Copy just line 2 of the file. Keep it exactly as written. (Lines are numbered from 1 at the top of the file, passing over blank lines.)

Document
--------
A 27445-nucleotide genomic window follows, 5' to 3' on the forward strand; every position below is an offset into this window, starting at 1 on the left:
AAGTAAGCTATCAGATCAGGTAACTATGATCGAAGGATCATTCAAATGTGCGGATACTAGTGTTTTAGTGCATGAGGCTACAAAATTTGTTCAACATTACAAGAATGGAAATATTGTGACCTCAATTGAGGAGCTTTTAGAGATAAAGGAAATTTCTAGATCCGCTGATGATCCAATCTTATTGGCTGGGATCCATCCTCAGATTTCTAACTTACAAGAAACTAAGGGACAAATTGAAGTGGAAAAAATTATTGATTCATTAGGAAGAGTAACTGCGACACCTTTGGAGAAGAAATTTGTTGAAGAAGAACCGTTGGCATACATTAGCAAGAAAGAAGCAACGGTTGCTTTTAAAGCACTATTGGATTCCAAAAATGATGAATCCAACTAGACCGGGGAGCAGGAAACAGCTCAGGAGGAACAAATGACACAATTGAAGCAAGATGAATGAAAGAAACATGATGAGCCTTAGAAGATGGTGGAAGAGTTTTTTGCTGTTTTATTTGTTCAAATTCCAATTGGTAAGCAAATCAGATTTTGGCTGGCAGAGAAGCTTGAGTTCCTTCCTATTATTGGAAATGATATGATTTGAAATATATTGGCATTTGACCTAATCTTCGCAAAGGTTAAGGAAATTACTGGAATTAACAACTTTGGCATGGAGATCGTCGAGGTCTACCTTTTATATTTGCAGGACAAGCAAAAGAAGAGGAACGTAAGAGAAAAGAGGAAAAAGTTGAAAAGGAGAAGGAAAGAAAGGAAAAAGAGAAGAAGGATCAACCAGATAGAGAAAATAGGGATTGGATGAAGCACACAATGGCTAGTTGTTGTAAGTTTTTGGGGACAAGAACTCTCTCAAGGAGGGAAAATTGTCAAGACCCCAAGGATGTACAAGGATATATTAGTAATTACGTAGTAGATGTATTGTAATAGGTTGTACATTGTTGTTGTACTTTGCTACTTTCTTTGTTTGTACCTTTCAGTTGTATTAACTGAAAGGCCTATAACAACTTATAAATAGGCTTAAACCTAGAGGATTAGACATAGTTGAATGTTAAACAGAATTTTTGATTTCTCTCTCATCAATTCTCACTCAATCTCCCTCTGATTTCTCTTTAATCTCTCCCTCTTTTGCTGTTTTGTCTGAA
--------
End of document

AAGTAAGCTATCAGATCAGGTAACTATGATCGAAGGATCATTCAAATGTGCGGATACTAGTGTTTTAGTGCATGAGGCTACAAAATTTGTTCAACATTACAAGAATGGAAATATTGTGACCTCAATTGAGGAGCTTTTAGAGATAAAGGAAATTTCTAGATCCGCTGATGATCCAATCTTATTGGCTGGGATCCATCCTCAGATTTCTAACTTACAAGAAACTAAGGGACAAATTGAAGTGGAAAAAATTATTGATTCATTAGGAAGAGTAACTGCGACACCTTTGGAGAAGAAATTTGTTGAAGAAGAACCGTTGGCATACATTAGCAAGAAAGAAGCAACGGTTGCTTTTAAAGCACTATTGGATTCCAAAAATGATGAATCCAACTAGACCGGGGAGCAGGAAACAGCTCAGGAGGAACAAATGACACAATTGAAGCAAGATGAATGAAAGAAACATGATGAGCCTTAGAAGATGGTGGAAGAGTTTTTTGCTGTTTTATTTGTTCAAATTCCAATTGGTAAGCAAATCAGATTTTGGCTGGCAGAGAAGCTTGAGTTCCTTCCTATTATTGGAAATGATATGATTTGAAATATATTGGCATTTGACCTAATCTTCGCAAAGGTTAAGGAAATTACTGGAATTAACAACTTTGGCATGGAGATCGTCGAGGTCTACCTTTTATATTTGCAGGACAAGCAAAAGAAGAGGAACGTAAGAGAAAAGAGGAAAAAGTTGAAAAGGAGAAGGAAAGAAAGGAAAAAGAGAAGAAGGATCAACCAGATAGAGAAAATAGGGATTGGATGAAGCACACAATGGCTAGTTGTTGTAAGTTTTTGGGGACAAGAACTCTCTCAAGGAGGGAAAATTGTCAAGACCCCAAGGATGTACAAGGATATATTAGTAATTACGTAGTAGATGTATTGTAATAGGTTGTACATTGTTGTTGTACTTTGCTACTTTCTTTGTTTGTACCTTTCAGTTGTATTAACTGAAAGGCCTATAACAACTTATAAATAGGCTTAAACCTAGAGGATTAGACATAGTTGAATGTTAAACAGAATTTTTGATTTCTCTCTCATCAATTCTCACTCAATCTCCCTCTGATTTCTCTTTAATCTCTCCCTCTTTTGCTGTTTTGTCTGAA